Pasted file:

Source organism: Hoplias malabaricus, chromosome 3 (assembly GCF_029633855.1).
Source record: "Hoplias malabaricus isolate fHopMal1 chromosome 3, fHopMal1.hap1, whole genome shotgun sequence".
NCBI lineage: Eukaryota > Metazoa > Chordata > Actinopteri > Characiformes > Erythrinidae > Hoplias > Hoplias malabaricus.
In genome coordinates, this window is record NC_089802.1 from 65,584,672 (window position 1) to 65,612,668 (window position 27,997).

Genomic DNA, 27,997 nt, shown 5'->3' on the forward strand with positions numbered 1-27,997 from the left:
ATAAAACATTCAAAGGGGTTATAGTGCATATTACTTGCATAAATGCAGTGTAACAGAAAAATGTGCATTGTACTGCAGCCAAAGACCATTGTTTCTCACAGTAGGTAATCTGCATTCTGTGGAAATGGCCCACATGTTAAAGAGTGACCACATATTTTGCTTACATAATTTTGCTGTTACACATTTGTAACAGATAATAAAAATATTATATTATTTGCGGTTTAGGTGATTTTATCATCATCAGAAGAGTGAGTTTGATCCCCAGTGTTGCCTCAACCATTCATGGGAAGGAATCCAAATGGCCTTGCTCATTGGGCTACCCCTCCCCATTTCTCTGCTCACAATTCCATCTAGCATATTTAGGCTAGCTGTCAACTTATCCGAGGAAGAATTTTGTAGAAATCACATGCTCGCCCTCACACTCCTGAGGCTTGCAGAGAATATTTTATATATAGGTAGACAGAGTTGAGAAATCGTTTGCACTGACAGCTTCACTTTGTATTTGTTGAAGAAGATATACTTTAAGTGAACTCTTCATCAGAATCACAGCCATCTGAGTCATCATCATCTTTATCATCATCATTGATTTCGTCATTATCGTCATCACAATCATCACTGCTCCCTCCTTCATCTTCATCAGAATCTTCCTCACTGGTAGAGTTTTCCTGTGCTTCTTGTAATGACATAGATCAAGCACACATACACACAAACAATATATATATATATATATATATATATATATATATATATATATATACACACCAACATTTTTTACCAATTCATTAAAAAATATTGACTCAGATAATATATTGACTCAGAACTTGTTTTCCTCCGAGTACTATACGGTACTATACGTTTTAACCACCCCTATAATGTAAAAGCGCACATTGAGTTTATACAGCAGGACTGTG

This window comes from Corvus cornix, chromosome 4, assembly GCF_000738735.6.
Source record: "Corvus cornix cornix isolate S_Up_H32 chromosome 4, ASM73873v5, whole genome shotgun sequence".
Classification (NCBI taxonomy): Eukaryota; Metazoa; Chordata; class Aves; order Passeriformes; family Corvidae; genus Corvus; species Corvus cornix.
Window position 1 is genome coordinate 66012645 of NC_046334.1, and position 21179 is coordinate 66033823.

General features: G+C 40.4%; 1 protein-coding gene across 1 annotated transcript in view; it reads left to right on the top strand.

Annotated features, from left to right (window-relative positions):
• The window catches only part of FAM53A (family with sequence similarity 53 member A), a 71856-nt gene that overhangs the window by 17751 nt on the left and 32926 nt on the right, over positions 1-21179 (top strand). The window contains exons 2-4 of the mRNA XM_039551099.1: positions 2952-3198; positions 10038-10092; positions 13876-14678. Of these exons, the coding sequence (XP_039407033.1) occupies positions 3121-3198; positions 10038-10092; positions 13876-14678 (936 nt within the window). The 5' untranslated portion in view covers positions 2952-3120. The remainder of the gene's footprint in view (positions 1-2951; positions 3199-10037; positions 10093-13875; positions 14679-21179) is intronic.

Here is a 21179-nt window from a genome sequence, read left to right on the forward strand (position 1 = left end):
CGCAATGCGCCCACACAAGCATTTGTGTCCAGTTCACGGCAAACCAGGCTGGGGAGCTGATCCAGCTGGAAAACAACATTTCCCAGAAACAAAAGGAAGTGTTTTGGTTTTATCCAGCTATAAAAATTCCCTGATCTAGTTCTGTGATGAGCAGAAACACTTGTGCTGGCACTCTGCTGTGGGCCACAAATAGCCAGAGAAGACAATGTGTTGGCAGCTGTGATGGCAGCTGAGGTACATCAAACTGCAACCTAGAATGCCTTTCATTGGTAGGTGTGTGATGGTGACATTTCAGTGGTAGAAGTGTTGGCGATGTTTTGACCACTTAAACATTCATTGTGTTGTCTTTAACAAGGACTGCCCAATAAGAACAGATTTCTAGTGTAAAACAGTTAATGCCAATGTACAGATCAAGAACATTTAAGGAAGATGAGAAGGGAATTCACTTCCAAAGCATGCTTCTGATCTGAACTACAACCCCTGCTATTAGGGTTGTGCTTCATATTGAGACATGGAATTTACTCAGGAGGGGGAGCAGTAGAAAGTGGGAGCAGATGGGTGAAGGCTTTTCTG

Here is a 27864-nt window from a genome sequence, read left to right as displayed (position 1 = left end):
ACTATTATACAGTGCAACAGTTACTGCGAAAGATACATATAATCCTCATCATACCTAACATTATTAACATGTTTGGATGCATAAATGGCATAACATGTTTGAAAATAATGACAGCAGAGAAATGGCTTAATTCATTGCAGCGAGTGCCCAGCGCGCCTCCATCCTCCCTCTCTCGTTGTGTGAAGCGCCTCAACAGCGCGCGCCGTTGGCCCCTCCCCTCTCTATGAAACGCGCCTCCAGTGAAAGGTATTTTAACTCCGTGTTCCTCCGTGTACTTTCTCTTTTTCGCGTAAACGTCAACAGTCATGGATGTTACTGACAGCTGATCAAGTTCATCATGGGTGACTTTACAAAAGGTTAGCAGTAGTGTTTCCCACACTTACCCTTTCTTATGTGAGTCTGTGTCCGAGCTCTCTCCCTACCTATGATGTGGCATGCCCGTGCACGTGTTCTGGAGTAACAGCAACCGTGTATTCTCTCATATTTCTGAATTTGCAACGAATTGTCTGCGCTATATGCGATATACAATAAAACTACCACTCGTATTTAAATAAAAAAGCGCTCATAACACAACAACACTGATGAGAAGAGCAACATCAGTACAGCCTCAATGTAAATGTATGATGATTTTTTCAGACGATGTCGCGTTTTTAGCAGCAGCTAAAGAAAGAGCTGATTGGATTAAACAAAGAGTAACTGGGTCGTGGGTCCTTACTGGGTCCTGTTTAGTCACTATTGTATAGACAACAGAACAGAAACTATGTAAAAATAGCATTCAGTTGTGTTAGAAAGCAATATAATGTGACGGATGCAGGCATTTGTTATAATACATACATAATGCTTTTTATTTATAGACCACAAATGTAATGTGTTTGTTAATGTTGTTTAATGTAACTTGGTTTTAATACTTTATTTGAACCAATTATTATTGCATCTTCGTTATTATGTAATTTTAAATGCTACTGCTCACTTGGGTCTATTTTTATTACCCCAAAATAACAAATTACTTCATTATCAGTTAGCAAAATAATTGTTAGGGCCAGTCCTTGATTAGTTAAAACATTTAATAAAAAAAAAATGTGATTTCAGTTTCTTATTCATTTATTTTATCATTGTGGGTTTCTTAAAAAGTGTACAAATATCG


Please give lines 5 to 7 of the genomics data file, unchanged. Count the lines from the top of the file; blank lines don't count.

Genomic DNA, 27,997 nt, shown 5'->3' on the forward strand with positions numbered 1-27,997 from the left:
ATAAAACATTCAAAGGGGTTATAGTGCATATTACTTGCATAAATGCAGTGTAACAGAAAAATGTGCATTGTACTGCAGCCAAAGACCATTGTTTCTCACAGTAGGTAATCTGCATTCTGTGGAAATGGCCCACATGTTAAAGAGTGACCACATATTTTGCTTACATAATTTTGCTGTTACACATTTGTAACAGATAATAAAAATATTATATTATTTGCGGTTTAGGTGATTTTATCATCATCAGAAGAGTGAGTTTGATCCCCAGTGTTGCCTCAACCATTCATGGGAAGGAATCCAAATGGCCTTGCTCATTGGGCTACCCCTCCCCATTTCTCTGCTCACAATTCCATCTAGCATATTTAGGCTAGCTGTCAACTTATCCGAGGAAGAATTTTGTAGAAATCACATGCTCGCCCTCACACTCCTGAGGCTTGCAGAGAATATTTTATATATAGGTAGACAGAGTTGAGAAATCGTTTGCACTGACAGCTTCACTTTGTATTTGTTGAAGAAGATATACTTTAAGTGAACTCTTCATCAGAATCACAGCCATCTGAGTCATCATCATCTTTATCATCATCATTGATTTCGTCATTATCGTCATCACAATCATCACTGCTCCCTCCTTCATCTTCATCAGAATCTTCCTCACTGGTAGAGTTTTCCTGTGCTTCTTGTAATGACATAGATCAAGCACACATACACACAAACAATATATATATATATATATATATATATATATATATATATATATATACACACCAACATTTTTTACCAATTCATTAAAAAATATTGACTCAGATAATATATTGACTCAGAACTTGTTTTCCTCCGAGTACTATACGGTACTATACGTTTTAACCACCCCTATAATGTAAAAGCGCACATTGAGTTTATACAGCAGGACTGTG

This window comes from Corvus cornix, chromosome 4, assembly GCF_000738735.6.